How to align sales, marketing, content and the customer journey

 

The B2B Customer Journey

Mapping the content stages along the customer journey – photo credit 31Volts Flickr

The Internet: unlimited access to online information

The free access to digital information has disrupted every single traditional business operation and the seller no longer controls the message. Instead, the Internet, and its proliferation of user generated opinion and media, has put the buyer in the commanding seat.

Online, buyers will take all the time they need to consider a product or service and to ensure it meets their need. The vital stage of customer “consideration”, which once took place in the confines of a relatively secluded and safe environment, now takes place in the open, in full view of other businesses expressing similar challenges, and offering their opinion on the best solution.

The content marketing challenge

The response from companies to this online shift has been to bolster their presence by investing in SEO and carefully managed digital content that increases their discoverability online and which pushes them higher up the search engine results.

But every solution has its downside and the volumes of content distributed are so overwhelming that, unless crafted carefully, deter a sale rather than help it.

Sales and content marketing joined at the hip

That’s why sales and marketing teams need to join closer at the hip and get their approach to content marketing right. And that approach needs to align with the three traditional points along the customer journey.

The 3 stages along the customer journey

Stage 1. Awareness is the first stage in which buyers become conscious of the fact that they have a gap or a challenge they need to address. In this stage buyers come across issues online, in industry sector newsletters, events or magazines that act as a “wake up call”. They know the status quo is not sustainable and that change is inevitable.

Stage 2. Consideration is the point along the customer journey at which the buyer has accepted and committed to change and explored potential options. In this phase, the buyer is committed to a solution but not to a provider. And the solution needs to be calibrated using a cost/benefit analysis and other measures of ROI.

Stage 3. The Decision stage is the final stage during which a solution is justified and the provider is selected. In this final phase, the best overall value proposition is selected.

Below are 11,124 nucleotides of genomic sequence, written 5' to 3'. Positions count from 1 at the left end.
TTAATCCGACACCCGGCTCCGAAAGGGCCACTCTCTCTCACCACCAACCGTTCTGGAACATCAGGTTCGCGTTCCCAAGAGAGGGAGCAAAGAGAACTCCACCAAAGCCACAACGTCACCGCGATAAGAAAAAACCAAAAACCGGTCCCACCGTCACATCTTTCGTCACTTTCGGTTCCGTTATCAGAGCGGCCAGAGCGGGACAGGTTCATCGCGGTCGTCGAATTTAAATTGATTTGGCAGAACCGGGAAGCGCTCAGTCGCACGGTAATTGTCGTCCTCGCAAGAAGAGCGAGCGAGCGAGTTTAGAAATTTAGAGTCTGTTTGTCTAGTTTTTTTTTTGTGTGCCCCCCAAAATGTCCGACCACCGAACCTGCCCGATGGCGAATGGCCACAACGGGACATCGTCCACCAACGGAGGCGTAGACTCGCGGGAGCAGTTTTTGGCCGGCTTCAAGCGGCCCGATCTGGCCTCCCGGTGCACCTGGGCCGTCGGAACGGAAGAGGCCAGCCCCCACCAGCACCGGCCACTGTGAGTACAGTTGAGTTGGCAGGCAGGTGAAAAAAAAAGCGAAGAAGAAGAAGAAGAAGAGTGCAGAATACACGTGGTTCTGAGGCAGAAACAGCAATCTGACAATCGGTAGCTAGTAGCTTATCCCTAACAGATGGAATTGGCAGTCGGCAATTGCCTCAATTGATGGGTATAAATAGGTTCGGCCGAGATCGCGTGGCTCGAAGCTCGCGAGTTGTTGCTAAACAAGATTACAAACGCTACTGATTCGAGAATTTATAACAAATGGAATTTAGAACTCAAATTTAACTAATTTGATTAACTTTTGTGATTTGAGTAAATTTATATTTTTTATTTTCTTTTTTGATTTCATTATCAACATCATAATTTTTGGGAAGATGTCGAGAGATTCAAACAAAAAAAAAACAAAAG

Aligning content to the customer journey

Content has many forms online and includes emails, video, webcasts, white papers, case studies and audio podcasts. To be effective and avoid the problems of redundancy, the content needs to be designed by marketing to help sales teams connect and sell more effectively to buyers. The more aligned the content is with the buyer, the more likely a sale will be.

Aligning the content with the journey

Smart evergreen content that can be shared, such as guides and practical information tips works across the entire journey.

But each stage requires a different focus in the content.

- In the initial Awareness stage, white papers and webcasts that provoke and offer tools for assessment work well. These should be easy to read, concise, relevant, graphic, well designed.

- In the consideration stage buyers want to explore options so written case studies and videos that testify to success work well. Videos should be short and easy to stream. Any content that is fronted by someone in authority figure will be very effective in moving the customer toward the end goal. Case studies from research and study institutes that support the business case are the best.

- In the final decision stage when the customer is seeking to select a single service or product provider, the best content will offer tables of comparisons that demonstrate the comparative benefits and value for money.

It’s only by taking a smart and rational approach to content marketing that companies can work harder to support the sales effort with relevant content and to influence the customer’s decision be it online or offline. Which are the companies in your sector that manage this process effectively and which companies fail at it?

 

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